A 0.40-kg ball is thrown with a speed of 8.5 m/s at an upward angle of 36 .What is its speed at its highest point?How high does it go? (Use conservation of energy.)
For its size, the common flea is one of the most accomplished jumpers in the animal world. A 2.10 mm -long, 0.510 mg critter can reach a height of 18.0 cm in a single leap.Neglecting air drag, what is the takeoff speed of such a flea?Calculate the kinetic energy of this flea at takeoff and its kinetic energy per kilogram of mass.If a 71.0 kg , 1.90 m -tall human could jump to the same height compared with his length as the flea jumps compared with its length, how high could he jump, and what takeoff speed would he need?In fact, most humans can jump no more than 60.0 cm from a crouched start. What is the kinetic energy per kilogram of mass at takeoff for such a 71.0 kg person?Where does the flea store the energy that allows it to make such a sudden leap?
A ball is thrown upward with an initial velocity of 15.0 m/s at an angle of 60.0 above the horizontal.Use energy conservation to find the balls greatest height above the ground.
A film of Jesse Owenss famous long jump in the 1936 Olympics shows that his center of mass rose 1.1 m from launch point to the top of the arc. What minimum speed did he need at launch if he was traveling at 6.5 m/s at the top of the arc?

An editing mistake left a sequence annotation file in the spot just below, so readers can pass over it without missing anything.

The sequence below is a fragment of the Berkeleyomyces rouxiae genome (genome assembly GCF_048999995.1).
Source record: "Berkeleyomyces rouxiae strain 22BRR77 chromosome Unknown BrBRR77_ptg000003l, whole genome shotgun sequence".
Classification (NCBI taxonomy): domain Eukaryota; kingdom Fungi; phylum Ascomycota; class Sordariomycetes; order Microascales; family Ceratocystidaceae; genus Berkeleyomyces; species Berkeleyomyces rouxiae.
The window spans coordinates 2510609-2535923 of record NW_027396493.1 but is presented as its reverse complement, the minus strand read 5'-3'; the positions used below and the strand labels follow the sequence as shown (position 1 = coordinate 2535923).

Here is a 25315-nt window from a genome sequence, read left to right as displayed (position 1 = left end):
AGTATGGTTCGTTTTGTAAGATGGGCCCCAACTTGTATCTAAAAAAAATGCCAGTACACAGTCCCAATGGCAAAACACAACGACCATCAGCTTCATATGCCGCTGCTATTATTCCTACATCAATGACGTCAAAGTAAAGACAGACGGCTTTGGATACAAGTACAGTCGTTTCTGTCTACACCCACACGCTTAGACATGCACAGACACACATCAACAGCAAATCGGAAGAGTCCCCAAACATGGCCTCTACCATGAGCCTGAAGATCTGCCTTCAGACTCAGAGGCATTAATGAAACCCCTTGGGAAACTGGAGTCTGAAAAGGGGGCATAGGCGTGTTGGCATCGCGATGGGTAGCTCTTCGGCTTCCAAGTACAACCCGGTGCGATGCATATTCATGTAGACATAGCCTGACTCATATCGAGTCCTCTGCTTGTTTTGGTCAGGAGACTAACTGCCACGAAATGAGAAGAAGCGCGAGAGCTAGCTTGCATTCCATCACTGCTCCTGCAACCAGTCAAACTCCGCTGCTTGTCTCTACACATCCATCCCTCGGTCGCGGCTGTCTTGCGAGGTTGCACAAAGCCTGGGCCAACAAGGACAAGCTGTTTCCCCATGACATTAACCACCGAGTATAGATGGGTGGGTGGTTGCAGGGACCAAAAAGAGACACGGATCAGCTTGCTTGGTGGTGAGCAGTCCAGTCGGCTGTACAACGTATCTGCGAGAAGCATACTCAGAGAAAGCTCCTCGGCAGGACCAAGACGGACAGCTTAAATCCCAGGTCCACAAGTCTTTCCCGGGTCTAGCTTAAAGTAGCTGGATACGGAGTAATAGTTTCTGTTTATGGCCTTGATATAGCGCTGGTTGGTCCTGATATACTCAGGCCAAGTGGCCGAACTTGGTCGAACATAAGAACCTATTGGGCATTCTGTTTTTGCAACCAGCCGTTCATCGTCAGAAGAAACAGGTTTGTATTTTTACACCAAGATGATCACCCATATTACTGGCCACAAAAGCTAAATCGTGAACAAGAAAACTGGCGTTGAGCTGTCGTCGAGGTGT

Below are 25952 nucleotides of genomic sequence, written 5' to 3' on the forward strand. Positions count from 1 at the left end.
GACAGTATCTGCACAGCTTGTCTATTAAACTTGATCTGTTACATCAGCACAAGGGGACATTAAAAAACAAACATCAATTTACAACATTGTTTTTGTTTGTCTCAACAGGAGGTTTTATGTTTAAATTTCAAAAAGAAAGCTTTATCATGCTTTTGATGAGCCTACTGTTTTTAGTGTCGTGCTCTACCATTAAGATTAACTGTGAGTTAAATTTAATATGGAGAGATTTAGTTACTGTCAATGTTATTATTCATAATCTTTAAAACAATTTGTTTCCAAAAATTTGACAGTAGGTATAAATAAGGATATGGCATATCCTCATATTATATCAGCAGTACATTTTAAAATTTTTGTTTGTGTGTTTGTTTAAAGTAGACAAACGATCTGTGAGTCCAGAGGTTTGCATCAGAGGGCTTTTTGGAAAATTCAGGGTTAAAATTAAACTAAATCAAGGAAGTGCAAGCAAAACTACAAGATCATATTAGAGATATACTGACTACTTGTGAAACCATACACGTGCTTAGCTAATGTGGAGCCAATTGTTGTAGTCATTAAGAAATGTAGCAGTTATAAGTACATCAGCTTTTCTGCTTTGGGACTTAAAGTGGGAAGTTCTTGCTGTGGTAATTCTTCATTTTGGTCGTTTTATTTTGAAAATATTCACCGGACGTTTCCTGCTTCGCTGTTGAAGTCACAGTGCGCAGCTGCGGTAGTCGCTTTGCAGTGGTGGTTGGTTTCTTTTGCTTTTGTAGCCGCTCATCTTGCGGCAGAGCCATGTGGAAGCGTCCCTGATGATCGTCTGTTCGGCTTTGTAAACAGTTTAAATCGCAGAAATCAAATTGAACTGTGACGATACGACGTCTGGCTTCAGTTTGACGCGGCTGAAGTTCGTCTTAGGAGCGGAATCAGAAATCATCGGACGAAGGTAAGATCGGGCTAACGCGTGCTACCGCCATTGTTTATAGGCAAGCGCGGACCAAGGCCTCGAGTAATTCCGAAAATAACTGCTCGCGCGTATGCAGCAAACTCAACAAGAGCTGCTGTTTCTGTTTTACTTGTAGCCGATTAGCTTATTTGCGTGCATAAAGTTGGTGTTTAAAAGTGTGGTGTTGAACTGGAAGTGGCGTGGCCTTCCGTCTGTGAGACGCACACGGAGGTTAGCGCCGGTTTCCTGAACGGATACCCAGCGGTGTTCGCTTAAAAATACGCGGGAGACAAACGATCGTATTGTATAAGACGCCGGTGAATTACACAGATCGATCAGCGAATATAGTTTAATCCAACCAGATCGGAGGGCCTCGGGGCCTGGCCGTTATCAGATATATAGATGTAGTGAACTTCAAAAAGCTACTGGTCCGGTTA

A cannon tilted up at a 31.0 angle fires a cannon ball at 76.0 m/s from atop a 21.0 m -high fortress wall.What is the balls impact speed on the ground below?
In the figure, water balloons are tossed from the roof of a building, all with the same speed but with different launch angles.Which one has the highest speed when it hits the ground? Ignore air resistance.
A 2.8-kg block slides over the smooth, icy hill shown in the figure . The top of the hill is horizontal and 70 m higher than its base.What minimum speed must the block have at the base of the 70-m hill to pass over the pit at the far (righthand) side of that hill?
A sled with rider having a combined mass of 125 kg travels over the perfectly smooth icy hill shown in the accompanying figure.How far does the sled land from the foot of the cliff?
A baseball is thrown from the roof of exttip{h}{h} = 22.1 m -tall building with an initial velocity of magnitude 12.1 m/s and directed at an angle of 53.1 above the horizontal.You may want to review (Page).For related problemsolving tips and strategies, you may want to view a Video Tutor Solution of Energy in projectile motion. What is the speed of the ball just before it strikes the ground? Use energy methods and ignore air resistance.What is the answer for part (A) if the initial velocity is at an angle of 53.1 below the horizontal?If the effects of air resistance are included, will part (A) or (B) give the higher speed?
A 62-kg skier starts from rest at the top of a ski jump, point A in the figure , and travels down the ramp.If friction and air resistance can be neglected, determine her speed vB when she reaches the horizontal end of the ramp at B.Determine the distance s to where she strikes the ground at C.